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When it comes to server processors, bigger and faster isn’t always better. Linux Magazine has published an article about how using less powerful processors (but more of them) can actually be a smarter decision than using top-of-the-line CPUs.

The author of the article, Douglas Eadline, compares building a cluster with Intel Xeon processors to creating one with Intel Atom CPUs. The Xeon is more powerful and more expensive than the Atom, but requires substantially more power.

Eadline calculates the advantages of building with one processor over another. The Price of one Xeon/Price of one Atom ratio is 22 while the Performance of one Xeon/Performance of one Atom ratio is only 7.7. That means that, while you may pay 22 times more for a Xeon than an Atom processor, you are only getting 7 times the performance of the lesser expensive CPU. This comparison suggests that, based on these parameters alone, buying servers with  Atoms may be a better choice than purchasing systems with Xeons.

But the matter is not so simple. While each Atom processor draws drastically lower quantities of power than a Xeon processor, these savings are negligible when one looks at the bigger picture. The Thermal Design Power (TDP)/Performance ratios of the processors, Eadline calculates, are about equal, meaning the two processors do not differ much in terms of power consumption.

Also, Eadline observes that while you may get better performance for every dollar with an Atom than a Xeon, this only holds true when comparing strictly processor prices. But, a cluster with Atoms will typically have more motherboards and memory DIMMs than an equally-powerful cluster with Xeon processors. To calculate whether Atoms are really a better deal than Xeons, one has also has to figure in the cost of those extra pieces of hardware.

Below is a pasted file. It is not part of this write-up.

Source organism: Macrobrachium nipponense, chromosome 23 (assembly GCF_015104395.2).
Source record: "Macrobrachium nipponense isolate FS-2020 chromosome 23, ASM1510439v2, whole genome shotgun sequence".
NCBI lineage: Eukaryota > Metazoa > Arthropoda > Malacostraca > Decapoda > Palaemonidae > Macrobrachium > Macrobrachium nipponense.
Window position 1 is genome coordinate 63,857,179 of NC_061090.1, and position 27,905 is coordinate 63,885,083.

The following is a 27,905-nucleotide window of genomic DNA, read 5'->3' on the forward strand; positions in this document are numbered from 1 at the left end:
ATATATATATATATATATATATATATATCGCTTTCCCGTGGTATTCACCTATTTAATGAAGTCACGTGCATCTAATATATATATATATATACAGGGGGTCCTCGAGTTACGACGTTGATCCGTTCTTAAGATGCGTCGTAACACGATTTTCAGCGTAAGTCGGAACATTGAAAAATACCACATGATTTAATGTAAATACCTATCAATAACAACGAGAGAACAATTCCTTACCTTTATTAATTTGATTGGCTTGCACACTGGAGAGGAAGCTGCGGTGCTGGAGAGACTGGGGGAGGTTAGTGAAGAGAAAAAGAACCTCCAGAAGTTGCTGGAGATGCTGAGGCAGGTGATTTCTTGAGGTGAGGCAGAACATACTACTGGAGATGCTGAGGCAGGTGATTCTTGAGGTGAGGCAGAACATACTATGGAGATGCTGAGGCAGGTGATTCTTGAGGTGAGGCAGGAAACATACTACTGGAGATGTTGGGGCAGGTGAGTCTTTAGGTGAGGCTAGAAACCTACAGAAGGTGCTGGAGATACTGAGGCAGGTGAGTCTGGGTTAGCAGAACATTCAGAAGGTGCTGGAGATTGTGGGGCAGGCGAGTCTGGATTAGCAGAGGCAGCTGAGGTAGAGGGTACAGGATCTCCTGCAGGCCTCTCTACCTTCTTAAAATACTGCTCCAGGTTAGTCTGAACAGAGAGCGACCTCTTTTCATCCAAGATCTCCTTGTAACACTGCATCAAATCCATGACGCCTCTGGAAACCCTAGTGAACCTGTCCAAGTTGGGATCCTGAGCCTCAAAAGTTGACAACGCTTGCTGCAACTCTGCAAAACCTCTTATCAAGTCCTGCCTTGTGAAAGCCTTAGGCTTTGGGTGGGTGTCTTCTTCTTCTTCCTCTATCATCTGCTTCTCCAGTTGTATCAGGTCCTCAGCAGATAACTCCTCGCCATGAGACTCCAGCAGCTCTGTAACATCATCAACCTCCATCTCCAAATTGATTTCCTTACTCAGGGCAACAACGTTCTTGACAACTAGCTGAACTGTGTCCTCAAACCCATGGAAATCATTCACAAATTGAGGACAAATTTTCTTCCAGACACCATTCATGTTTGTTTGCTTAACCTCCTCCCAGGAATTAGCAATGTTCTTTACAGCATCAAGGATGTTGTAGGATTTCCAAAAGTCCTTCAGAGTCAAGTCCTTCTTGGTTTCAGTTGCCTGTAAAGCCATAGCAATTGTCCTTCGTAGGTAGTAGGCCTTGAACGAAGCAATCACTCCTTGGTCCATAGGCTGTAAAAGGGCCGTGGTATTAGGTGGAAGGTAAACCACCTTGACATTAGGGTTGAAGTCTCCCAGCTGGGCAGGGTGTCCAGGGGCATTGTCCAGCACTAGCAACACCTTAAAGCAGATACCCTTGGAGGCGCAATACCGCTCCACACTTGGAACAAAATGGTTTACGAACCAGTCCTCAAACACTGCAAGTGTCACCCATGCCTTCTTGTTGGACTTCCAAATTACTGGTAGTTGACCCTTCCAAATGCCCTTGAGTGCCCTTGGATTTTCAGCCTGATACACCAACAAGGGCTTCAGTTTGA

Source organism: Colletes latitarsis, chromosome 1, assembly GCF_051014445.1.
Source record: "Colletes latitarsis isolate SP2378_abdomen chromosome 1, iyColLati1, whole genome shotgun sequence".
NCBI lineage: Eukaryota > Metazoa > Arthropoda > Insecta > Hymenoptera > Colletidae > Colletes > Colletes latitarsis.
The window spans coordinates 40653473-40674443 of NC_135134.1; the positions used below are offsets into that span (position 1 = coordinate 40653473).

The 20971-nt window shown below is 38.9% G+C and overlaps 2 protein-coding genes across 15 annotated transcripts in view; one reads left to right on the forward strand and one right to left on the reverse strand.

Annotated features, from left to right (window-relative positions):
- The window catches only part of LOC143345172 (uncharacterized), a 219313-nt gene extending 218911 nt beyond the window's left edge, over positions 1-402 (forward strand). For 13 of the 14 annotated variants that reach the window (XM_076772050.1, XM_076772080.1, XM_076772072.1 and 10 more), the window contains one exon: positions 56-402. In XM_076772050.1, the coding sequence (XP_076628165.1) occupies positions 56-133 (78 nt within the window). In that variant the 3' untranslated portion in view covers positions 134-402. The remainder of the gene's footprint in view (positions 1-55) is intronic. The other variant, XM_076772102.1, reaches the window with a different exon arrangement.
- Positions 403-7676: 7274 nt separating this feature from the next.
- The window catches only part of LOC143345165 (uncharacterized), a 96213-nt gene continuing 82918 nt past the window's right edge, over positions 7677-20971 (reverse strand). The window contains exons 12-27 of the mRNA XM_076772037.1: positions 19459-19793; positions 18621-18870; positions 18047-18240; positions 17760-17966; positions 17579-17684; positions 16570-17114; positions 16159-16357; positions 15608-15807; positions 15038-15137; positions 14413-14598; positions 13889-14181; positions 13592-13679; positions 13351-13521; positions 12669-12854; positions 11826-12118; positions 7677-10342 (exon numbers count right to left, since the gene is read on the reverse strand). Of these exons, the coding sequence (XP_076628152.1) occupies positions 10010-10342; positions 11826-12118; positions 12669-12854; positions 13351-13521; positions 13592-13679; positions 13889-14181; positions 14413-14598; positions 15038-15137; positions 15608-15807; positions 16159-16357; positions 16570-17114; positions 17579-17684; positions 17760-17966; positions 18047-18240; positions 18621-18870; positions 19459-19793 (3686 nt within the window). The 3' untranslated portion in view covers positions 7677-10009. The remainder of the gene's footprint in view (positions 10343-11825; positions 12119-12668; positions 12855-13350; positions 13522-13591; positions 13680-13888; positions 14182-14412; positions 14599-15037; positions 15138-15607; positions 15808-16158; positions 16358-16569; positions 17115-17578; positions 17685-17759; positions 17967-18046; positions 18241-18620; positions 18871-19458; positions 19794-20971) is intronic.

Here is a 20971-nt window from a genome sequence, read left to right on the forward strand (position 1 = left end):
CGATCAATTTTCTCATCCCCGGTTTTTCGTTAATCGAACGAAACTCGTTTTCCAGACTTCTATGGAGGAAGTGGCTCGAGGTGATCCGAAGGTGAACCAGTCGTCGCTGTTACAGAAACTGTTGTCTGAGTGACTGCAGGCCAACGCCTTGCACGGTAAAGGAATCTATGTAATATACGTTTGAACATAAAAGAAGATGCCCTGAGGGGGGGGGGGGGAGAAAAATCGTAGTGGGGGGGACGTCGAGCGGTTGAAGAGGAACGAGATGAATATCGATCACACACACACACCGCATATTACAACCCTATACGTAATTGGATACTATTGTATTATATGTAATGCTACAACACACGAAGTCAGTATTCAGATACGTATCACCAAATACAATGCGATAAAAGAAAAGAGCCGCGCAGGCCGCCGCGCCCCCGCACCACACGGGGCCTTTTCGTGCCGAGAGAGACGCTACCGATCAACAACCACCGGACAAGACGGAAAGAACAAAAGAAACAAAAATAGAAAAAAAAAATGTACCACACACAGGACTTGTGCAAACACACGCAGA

In addition, some server functions are better performed by Atom processors than others. The Web hosting industry, which does not run large databases or complex modelling software, typically only needs to store and access web pages, a relatively simple function. Clusters with Intel Atom processors are well-suited for such functions. SeaMicro, a manufacturer of large server units, has built a 10U server system with 512 Atom processors that only consumes as much power as four desktop computers, reports ServerWatch.com. The individual Atom systems, which have smaller motherboards, were re-engineered to have a compact design which is not possible to achieve with clusters running more powerful processors.

So Atom clusters may be a viable solution for individuals or companies whose servers do simple functions. Even then, one must compare a variety of factors to determine whether “cheap in quantity” over “expensive with quality” is the wiser way to go. In any case, Atom clusters are definitely an option to be considered, especially for hosting companies.